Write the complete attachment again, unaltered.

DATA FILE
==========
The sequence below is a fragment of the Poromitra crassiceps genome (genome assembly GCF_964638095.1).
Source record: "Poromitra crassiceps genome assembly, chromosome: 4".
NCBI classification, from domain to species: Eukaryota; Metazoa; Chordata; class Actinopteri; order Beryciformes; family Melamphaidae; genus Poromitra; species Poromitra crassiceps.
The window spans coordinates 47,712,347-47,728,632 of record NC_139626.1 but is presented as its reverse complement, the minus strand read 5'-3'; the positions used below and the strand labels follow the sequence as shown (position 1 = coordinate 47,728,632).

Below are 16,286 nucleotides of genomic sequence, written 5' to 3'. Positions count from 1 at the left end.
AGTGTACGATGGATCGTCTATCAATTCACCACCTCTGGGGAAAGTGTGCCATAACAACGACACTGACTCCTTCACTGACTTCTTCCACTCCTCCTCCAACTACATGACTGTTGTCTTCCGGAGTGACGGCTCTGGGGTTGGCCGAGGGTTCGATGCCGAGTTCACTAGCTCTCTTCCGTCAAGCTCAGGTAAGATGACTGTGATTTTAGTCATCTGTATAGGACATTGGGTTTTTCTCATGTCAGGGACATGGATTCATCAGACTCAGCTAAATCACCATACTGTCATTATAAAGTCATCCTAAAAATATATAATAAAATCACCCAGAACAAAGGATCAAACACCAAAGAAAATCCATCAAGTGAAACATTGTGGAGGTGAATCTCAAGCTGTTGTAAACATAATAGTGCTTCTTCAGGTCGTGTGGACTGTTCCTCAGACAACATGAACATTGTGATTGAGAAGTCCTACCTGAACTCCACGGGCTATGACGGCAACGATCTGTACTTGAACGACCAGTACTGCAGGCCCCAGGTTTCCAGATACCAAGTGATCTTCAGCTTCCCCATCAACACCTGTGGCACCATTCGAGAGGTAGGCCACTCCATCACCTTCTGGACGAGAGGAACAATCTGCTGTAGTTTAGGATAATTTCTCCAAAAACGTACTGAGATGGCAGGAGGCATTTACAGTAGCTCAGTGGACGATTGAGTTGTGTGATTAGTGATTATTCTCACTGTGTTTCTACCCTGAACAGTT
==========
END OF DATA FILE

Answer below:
The sequence below is a fragment of the Poromitra crassiceps genome (genome assembly GCF_964638095.1).
Source record: "Poromitra crassiceps genome assembly, chromosome: 4".
NCBI classification, from domain to species: Eukaryota; Metazoa; Chordata; class Actinopteri; order Beryciformes; family Melamphaidae; genus Poromitra; species Poromitra crassiceps.
The window spans coordinates 47,712,347-47,728,632 of record NC_139626.1 but is presented as its reverse complement, the minus strand read 5'-3'; the positions used below and the strand labels follow the sequence as shown (position 1 = coordinate 47,728,632).

Below are 16,286 nucleotides of genomic sequence, written 5' to 3'. Positions count from 1 at the left end.
AGTGTACGATGGATCGTCTATCAATTCACCACCTCTGGGGAAAGTGTGCCATAACAACGACACTGACTCCTTCACTGACTTCTTCCACTCCTCCTCCAACTACATGACTGTTGTCTTCCGGAGTGACGGCTCTGGGGTTGGCCGAGGGTTCGATGCCGAGTTCACTAGCTCTCTTCCGTCAAGCTCAGGTAAGATGACTGTGATTTTAGTCATCTGTATAGGACATTGGGTTTTTCTCATGTCAGGGACATGGATTCATCAGACTCAGCTAAATCACCATACTGTCATTATAAAGTCATCCTAAAAATATATAATAAAATCACCCAGAACAAAGGATCAAACACCAAAGAAAATCCATCAAGTGAAACATTGTGGAGGTGAATCTCAAGCTGTTGTAAACATAATAGTGCTTCTTCAGGTCGTGTGGACTGTTCCTCAGACAACATGAACATTGTGATTGAGAAGTCCTACCTGAACTCCACGGGCTATGACGGCAACGATCTGTACTTGAACGACCAGTACTGCAGGCCCCAGGTTTCCAGATACCAAGTGATCTTCAGCTTCCCCATCAACACCTGTGGCACCATTCGAGAGGTAGGCCACTCCATCACCTTCTGGACGAGAGGAACAATCTGCTGTAGTTTAGGATAATTTCTCCAAAAACGTACTGAGATGGCAGGAGGCATTTACAGTAGCTCAGTGGACGATTGAGTTGTGTGATTAGTGATTATTCTCACTGTGTTTCTACCCTGAACAGTT